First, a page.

This is when I started to kick it into high gear and run consistent sub-8s. I still worried that I might be going too fast, but I was feeling so good, especially after that bathroom stop, that I just went for it. I also saw Micah and Catherine again at miles 16, 17 AND 18 (at which point Catherine yelled out, “You’re almost there!” and I called back “You’re a liar!”)
At mile 19, we started to head out of Lewes and toward the Junction and Breakwater Trail, which is also part of the Rehoboth Marathon (though you enter it from the opposite end in that race.) I ran for about a mile with some women who said they were shooting for a 3:30. I clocked a 7:34 for mile 19 and an 8:01 for mile 20.
Every marathoner knows that mile 20 is when you are likely to hit “the wall.” Sometimes it happens earlier – I think I hit it around mile 17 at Tidewater Striders! Sometimes it happens later – when I ran Rehoboth in 2017, I didn’t really feel it until mile 23 or 24. And sometimes, on really magical days, it never happens. Well, it never happened that day.
I think it’s worth noting that I fueled differently in this marathon. I’ve always taken sweet Gus during marathons, but I found that they really upset my stomach during Tidewater Striders. It was so warm that day and I couldn’t even get my last Gu down. I see so many runners on Instagram and Facebook talking about Maurten gels, so I decided to give those a try. I liked the Jello-like consistency and the fact that they aren’t flavored– I guess they kind of taste like sugar water. Either way, my stomach likes them a lot. I took a Maurten gel at miles 4, 8, 13, 17 and 21 and that worked out really well.
Once I got on the trail, I just started flying and passing other runners. In fact, I don’t actually think anyone passed me in those last miles. Not only were my last six miles my fastest of the race, each mile got progressively faster and I was feeling so energized.
Looking back at my splits, I almost wonder if I short-changed myself by going out at too conservative of a pace, since I clearly had so much left in the tank in the last few miles. But overall, I don’t regret my pacing – I’ve blown up enough times in marathons by starting out too fast, and I’m just glad that didn’t happen here.
The last two miles of the race took us back into Rehoboth, as the race finished where we started on the boardwalk. I knew I was running a huge negative split and had a PR in the bag, and I was so happy. I felt like I had redeemed myself after that shit show of a marathon in March. Finally, everything was coming together! That final turn back onto the boardwalk was epic. It wasn’t the right turn onto Hereford and the left onto Boylston, but it was still pretty special to me. 😉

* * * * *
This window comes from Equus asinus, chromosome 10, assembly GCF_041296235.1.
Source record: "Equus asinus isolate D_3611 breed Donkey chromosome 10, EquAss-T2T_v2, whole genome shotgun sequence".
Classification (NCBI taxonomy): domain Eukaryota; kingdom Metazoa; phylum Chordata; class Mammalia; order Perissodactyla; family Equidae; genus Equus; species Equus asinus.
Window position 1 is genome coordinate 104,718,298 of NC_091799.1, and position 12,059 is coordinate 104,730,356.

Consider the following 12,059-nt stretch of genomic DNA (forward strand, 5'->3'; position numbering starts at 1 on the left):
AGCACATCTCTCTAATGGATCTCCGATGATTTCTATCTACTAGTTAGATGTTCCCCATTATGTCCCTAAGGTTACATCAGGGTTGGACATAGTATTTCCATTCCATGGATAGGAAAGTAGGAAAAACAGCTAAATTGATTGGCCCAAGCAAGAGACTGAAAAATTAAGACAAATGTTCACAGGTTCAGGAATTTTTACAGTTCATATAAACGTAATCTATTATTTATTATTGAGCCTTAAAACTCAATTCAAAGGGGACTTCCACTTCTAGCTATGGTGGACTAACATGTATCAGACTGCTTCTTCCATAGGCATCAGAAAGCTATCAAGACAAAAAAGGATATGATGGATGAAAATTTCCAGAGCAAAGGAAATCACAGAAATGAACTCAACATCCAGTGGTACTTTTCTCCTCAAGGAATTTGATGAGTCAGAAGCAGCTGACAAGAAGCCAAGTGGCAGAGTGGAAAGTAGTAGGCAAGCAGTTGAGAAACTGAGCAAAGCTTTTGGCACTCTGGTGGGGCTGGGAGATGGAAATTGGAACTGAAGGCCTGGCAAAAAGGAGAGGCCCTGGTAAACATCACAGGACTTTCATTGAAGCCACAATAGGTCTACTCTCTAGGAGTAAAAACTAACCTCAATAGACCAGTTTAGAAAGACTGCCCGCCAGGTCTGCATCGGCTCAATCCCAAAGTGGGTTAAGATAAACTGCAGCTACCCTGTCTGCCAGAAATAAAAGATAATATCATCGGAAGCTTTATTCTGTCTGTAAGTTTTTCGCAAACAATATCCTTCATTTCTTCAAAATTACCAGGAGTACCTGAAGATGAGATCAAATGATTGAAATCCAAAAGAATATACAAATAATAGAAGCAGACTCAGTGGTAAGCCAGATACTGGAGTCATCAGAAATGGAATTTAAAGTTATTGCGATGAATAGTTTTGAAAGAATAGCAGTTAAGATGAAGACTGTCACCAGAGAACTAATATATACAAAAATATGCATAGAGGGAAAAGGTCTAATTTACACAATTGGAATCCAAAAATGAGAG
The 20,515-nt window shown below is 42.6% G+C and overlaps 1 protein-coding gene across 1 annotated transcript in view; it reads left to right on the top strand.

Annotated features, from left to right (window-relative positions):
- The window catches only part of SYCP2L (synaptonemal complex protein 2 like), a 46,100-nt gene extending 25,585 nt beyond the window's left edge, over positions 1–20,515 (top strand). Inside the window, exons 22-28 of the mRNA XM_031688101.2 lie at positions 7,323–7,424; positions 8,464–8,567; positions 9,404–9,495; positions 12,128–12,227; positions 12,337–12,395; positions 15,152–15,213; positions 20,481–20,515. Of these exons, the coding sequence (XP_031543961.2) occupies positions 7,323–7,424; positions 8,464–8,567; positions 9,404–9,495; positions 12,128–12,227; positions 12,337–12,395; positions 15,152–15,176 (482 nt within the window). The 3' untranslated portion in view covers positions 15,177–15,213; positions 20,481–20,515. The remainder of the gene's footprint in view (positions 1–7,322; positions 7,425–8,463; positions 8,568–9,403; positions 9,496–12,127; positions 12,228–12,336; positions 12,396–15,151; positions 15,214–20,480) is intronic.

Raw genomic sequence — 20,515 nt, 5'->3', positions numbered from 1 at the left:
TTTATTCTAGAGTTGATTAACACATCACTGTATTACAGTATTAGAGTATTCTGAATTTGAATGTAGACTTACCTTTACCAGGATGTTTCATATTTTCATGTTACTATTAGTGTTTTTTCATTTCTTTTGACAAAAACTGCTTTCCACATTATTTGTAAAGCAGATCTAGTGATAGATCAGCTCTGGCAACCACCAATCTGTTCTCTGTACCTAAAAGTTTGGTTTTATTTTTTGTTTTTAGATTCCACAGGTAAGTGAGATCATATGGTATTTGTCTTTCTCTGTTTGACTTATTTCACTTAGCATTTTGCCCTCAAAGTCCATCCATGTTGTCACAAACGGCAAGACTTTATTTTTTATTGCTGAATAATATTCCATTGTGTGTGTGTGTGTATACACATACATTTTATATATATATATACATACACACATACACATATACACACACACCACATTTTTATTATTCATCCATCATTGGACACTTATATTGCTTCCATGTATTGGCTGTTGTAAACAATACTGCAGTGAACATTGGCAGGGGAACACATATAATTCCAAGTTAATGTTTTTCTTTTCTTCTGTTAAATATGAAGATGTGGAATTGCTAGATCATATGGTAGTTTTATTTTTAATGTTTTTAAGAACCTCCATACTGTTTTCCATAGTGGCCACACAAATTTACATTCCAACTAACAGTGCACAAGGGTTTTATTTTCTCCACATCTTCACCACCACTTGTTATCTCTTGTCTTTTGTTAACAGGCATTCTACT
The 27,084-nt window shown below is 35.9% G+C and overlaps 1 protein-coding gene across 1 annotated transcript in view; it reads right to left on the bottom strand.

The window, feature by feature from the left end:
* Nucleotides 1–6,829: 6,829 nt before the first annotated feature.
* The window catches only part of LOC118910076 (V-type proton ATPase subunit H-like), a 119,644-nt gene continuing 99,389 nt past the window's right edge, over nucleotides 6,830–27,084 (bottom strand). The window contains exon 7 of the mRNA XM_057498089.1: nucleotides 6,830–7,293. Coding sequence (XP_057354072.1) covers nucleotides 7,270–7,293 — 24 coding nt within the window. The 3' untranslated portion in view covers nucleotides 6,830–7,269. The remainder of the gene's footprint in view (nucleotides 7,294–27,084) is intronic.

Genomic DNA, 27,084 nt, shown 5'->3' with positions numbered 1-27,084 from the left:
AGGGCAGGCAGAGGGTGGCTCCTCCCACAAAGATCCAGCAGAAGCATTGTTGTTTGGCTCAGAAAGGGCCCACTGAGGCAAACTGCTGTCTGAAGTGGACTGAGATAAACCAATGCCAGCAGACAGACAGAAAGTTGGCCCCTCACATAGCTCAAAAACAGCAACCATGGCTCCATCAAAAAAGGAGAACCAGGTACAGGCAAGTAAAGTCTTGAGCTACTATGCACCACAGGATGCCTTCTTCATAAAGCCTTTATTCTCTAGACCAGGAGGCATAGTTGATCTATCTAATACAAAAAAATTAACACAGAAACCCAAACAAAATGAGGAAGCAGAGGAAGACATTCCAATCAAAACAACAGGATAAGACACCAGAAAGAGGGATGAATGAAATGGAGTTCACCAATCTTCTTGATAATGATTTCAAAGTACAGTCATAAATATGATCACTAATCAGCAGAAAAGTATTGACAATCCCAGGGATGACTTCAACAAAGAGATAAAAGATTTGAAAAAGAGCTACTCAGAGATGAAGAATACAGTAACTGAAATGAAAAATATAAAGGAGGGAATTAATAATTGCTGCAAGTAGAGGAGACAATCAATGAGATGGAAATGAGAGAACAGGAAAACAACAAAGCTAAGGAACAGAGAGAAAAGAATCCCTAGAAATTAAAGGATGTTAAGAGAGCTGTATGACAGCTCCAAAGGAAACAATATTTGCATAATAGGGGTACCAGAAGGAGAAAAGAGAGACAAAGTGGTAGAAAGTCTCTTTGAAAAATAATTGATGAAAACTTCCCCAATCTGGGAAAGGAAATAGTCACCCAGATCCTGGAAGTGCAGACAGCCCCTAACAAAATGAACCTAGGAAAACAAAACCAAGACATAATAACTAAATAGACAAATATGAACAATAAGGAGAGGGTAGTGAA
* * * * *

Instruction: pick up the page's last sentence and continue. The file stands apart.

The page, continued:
Last little bit (My watch got 0.37, so I guess I didn’t do a great job of running the tangents– 2:27)
Just before I crossed the finish line, I heard Micah and Catherine calling for me, and I later found out my friend Nikki was there too and was cheering for me. I wish I’d seen her! My watch read 3:26:00 when I hit stop, and I wondered what my official time was (3:25:58? 3:26:02?) Turns out it actually was 3:26 on the nose. Ninth overall female, third place Master, a BQ with a huge cushion for 2023, and apparently also a qualifier for the New York City Marathon. Not actually planning to run NYC in 2022, since I’m already running Boston AND Chicago next year and I’m not made of money – but it’s cool to know that I qualified.
More than anything, I was thrilled with my PR and the fact that all that hard training paid off. I really loved ringing that PR bell!
Now I’m going to chill out a bit and run lower mileage through December before it’s time to start training for Boston 2022! A few days after Coastal Delaware, I found out that my BQ from Chasing the Unicorn on Halloween 2020 got me into this spring’s Boston, so there’s lots more to come on that!